Getting the finance you need to ensure business success

Business lending is shrinking as banks continue to favour home loans over business loans in their short-term approach to capital use and returns. It is stifling the economy and it is a major frustration for businesses that are seeking capital to fund their growth. In their recent submission to David Murray’s financial system enquiry, Industry Super Australia confirmed that the amount of commercial lending for every dollar of residential property lending has plunged from $3.84 to $1.62 over the past 25 years. The land of opportunity has become the land of property.

How do borrowers navigate these changes? Communication between borrowers and lenders is the key to a successful banking relationship. Bankers do not like surprises. As a borrower, be proactive and provide financial information that is both timely and accurate. Prepare and deliver on financial forecasts and projected financial covenant ratios. These add to a borrower’s credibility and offer opportunities to negotiate during the loan renewal process. Additionally, business owners should stay focused on their core business and have a solid business plan with contingencies in place.

So businesses who are seeking funding need to carefully consider the way they frame their finance proposal to their banker, positioning it in the best possible light. A professional, well-thought out application with strong supporting documentation is critical. Understanding what banks are looking for will help you get it right first time and improve your chances of success.

Banks typically look for three major elements when they assess your business’ credit risk. These are commonly known as ‘The three Cs’.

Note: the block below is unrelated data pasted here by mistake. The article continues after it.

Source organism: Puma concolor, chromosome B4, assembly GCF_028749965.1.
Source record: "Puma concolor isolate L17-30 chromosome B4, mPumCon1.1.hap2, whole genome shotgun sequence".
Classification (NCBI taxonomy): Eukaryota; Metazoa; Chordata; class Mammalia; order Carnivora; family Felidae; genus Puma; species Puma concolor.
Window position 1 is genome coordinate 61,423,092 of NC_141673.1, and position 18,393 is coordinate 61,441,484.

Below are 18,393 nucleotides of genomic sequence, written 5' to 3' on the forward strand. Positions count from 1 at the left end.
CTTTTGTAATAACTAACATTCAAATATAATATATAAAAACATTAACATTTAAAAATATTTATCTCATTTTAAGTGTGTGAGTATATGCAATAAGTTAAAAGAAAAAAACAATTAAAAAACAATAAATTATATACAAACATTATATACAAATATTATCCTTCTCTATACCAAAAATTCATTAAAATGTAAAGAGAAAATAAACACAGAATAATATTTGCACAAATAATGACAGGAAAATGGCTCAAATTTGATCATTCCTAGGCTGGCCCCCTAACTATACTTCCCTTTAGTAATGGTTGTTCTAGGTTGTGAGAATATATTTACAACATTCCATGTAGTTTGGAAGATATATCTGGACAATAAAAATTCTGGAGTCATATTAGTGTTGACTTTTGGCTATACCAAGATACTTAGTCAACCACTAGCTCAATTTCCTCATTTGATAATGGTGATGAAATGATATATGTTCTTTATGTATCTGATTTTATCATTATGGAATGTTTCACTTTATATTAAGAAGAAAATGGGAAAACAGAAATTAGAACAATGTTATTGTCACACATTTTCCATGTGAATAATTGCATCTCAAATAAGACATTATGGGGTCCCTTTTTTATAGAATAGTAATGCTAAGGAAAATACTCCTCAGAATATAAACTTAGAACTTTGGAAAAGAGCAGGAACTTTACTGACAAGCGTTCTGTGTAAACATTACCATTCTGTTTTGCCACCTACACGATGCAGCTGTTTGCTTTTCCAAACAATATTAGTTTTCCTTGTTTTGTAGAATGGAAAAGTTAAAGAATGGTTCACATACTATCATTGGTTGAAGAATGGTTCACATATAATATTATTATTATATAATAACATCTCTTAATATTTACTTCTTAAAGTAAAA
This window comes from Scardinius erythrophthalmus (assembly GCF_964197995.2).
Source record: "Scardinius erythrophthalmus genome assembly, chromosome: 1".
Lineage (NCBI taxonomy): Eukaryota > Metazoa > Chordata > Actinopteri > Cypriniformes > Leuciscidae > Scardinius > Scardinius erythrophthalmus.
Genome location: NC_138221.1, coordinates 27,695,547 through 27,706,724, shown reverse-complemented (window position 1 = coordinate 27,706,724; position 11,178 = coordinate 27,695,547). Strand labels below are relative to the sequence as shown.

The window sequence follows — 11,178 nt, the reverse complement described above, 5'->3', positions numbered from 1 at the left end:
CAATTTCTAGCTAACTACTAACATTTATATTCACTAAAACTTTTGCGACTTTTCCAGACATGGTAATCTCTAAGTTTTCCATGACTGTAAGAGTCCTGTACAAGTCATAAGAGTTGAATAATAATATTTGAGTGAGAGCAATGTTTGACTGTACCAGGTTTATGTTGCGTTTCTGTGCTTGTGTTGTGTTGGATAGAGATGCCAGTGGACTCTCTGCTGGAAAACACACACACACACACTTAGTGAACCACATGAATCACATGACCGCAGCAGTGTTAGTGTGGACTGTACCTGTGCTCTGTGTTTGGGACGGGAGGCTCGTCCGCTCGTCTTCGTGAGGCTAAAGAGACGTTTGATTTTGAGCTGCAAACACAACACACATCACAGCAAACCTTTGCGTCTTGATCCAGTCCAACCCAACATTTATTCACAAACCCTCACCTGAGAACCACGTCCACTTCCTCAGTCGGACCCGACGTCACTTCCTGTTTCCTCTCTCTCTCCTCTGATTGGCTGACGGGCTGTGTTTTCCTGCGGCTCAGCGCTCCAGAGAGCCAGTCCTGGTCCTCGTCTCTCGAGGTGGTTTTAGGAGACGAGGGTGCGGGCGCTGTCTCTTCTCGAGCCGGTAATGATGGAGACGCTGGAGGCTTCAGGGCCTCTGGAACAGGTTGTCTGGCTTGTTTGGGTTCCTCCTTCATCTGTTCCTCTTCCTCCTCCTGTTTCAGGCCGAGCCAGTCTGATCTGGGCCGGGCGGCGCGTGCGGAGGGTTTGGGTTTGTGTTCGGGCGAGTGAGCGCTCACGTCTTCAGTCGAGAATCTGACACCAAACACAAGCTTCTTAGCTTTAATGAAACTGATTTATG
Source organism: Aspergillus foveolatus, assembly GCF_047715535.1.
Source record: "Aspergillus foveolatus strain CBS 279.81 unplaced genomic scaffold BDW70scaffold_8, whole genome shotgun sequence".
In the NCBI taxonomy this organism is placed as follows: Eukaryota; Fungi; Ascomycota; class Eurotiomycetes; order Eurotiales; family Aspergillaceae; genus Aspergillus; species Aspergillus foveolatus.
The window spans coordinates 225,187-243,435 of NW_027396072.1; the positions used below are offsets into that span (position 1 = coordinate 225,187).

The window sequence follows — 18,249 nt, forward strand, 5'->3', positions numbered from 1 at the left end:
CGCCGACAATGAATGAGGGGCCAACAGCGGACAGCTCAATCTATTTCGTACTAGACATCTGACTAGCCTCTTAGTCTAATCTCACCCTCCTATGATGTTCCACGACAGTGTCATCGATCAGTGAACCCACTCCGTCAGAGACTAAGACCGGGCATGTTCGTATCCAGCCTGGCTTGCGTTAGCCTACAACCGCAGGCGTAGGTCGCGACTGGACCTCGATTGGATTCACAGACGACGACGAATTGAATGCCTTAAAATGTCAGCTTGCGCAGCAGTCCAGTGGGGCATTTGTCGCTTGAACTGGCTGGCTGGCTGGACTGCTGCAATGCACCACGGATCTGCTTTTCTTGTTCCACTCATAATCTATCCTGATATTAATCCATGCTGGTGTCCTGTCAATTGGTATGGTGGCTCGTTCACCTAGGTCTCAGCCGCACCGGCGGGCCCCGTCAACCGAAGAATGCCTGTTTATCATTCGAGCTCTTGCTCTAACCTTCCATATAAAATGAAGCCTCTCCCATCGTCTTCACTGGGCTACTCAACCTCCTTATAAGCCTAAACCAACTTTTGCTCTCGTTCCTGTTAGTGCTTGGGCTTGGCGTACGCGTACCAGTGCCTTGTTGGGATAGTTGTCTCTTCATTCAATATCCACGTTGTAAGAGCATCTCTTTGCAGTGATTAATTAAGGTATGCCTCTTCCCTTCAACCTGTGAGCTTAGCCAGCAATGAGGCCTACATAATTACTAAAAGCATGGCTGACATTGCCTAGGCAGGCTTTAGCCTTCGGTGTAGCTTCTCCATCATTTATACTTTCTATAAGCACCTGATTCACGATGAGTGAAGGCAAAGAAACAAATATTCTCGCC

The first critically is ‘character’.

Bankers will assess your character by reviewing a range of documents that provide information about your history, track record and experience in business. They are seeking to understand your commitment to a relationship with the bank. Considerations include:

  • Have you been able to meet your forecasts?
  • What is your repayment history like?
  • Do you do what you say you will do?

The bank will also want to see that you have plenty of ‘skin in the game’. Are you contributing enough to your own cash or equity to the purchase or new project?

The second thing a banker will look for is ‘collateral’.

Here the bank ‘credit department’ reigns supreme. They will be seeking all the first mortgage “bricks and mortar” security they can get their hands on supported by a mortgage over your equipment, other assets of the business and personal guarantees from directors. Think twice about pledging all of your assets if you can avoid it as it limits your borrowing options in the future.

Thirdly, a banker wants to look at your ‘capacity’.

They need to know that your earnings are sufficient to pay the loan back without creating distress. When you apply for the loan, you will be asked to outline all of your income, and provide comprehensive financial data on the business. These will include cash flow and profit and loss forecasts and a robust business plan.

Once you have satisfied the ‘three Cs’ there remains much devil in the detail. Your ranking in this area will determine how much negotiation leverage you have around some very important final points namely:

Covenants – These are the ratios and conditions that the bank will monitor to ensure satisfactory performance of your loan. They may include the ageing of your debtor’s maximum, stock levels and interest cover (the number of times your net profit exceeds your interest bill). Breaking these covenants give the bank the power to charge penalty interest rates and even call in your loan. So it is sensible to ensure they are achievable. While it is important to monitor them once in place, practically they are usually regarded as a guideline by the bank and a lever to deal with relationships that have deteriorated beyond repair.

Security – We live in difficult and uncertain financial times. While it is necessary to ensure the bank has ‘sufficient’ security, do not be overly generous. Look to exclude the home and personal assets where possible. Maintaining separate banking relationships for business and personal loans can give you options and keep each bank on their toes.

Repayment terms – Interest only terms take the cash flow pressure off your business by excluding the additional burden of the extra loan portion payment particularly in the early period of the loan. Banks however are keen to see a start to the repayment of their loan and are reluctant to extend interest only beyond two to three years.